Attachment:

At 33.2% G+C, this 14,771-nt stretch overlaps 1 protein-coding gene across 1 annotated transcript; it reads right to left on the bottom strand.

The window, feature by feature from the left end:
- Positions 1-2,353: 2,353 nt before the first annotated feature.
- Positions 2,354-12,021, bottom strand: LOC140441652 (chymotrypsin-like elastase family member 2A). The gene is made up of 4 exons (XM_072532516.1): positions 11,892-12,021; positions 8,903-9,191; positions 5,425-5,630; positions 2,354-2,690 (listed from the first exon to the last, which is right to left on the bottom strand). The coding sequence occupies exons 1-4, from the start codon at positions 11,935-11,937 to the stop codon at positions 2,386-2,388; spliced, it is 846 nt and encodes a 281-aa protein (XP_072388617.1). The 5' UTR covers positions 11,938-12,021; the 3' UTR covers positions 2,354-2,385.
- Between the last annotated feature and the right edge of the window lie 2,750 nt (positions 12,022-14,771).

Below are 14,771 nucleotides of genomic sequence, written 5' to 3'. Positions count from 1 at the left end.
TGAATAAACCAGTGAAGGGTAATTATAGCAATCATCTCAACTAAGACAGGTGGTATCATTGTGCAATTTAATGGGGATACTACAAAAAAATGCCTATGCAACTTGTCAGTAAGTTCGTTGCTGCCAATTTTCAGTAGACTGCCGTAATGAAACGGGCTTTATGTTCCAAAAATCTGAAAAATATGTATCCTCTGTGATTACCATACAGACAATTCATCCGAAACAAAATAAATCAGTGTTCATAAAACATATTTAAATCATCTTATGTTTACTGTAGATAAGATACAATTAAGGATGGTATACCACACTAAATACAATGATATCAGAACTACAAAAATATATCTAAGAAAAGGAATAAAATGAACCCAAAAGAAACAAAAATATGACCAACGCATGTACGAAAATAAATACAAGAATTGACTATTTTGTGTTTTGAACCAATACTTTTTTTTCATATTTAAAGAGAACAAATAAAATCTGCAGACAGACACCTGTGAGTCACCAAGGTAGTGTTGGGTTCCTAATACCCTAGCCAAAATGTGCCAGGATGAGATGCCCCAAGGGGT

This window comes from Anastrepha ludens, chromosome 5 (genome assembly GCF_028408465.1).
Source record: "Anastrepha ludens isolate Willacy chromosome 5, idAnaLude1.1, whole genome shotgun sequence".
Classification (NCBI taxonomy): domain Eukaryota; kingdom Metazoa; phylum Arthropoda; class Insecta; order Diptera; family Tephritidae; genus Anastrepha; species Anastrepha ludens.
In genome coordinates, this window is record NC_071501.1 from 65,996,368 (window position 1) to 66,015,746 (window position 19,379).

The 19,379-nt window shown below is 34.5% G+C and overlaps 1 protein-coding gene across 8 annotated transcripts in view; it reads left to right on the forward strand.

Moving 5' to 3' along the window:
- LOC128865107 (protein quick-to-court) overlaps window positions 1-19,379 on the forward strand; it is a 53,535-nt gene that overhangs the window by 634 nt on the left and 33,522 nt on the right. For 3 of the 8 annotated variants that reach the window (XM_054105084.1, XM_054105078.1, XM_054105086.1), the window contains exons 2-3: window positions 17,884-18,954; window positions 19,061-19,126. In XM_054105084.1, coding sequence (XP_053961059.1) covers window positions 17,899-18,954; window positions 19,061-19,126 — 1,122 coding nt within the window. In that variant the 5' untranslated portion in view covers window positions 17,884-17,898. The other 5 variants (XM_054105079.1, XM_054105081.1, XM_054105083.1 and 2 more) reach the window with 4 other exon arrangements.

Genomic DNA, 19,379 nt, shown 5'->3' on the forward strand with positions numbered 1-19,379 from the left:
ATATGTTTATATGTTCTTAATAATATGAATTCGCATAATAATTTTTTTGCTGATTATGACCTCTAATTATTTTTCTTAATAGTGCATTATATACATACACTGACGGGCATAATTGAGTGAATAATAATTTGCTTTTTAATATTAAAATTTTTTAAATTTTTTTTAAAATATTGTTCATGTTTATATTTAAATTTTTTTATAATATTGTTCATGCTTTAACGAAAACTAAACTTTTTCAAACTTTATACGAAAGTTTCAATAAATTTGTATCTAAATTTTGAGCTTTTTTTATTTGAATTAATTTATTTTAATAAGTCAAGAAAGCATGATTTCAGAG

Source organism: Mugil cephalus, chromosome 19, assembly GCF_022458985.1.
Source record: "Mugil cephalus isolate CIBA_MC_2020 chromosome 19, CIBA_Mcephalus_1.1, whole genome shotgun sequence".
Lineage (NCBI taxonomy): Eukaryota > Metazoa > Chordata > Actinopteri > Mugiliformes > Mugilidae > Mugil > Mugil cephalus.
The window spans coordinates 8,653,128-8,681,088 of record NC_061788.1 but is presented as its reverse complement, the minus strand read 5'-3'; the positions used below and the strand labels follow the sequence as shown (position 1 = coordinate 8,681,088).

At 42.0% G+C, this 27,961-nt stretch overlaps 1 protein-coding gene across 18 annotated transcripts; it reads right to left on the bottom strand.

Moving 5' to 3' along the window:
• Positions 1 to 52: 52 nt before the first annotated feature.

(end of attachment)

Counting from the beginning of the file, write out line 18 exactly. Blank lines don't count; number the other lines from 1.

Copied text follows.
Source record: "Mugil cephalus isolate CIBA_MC_2020 chromosome 19, CIBA_Mcephalus_1.1, whole genome shotgun sequence".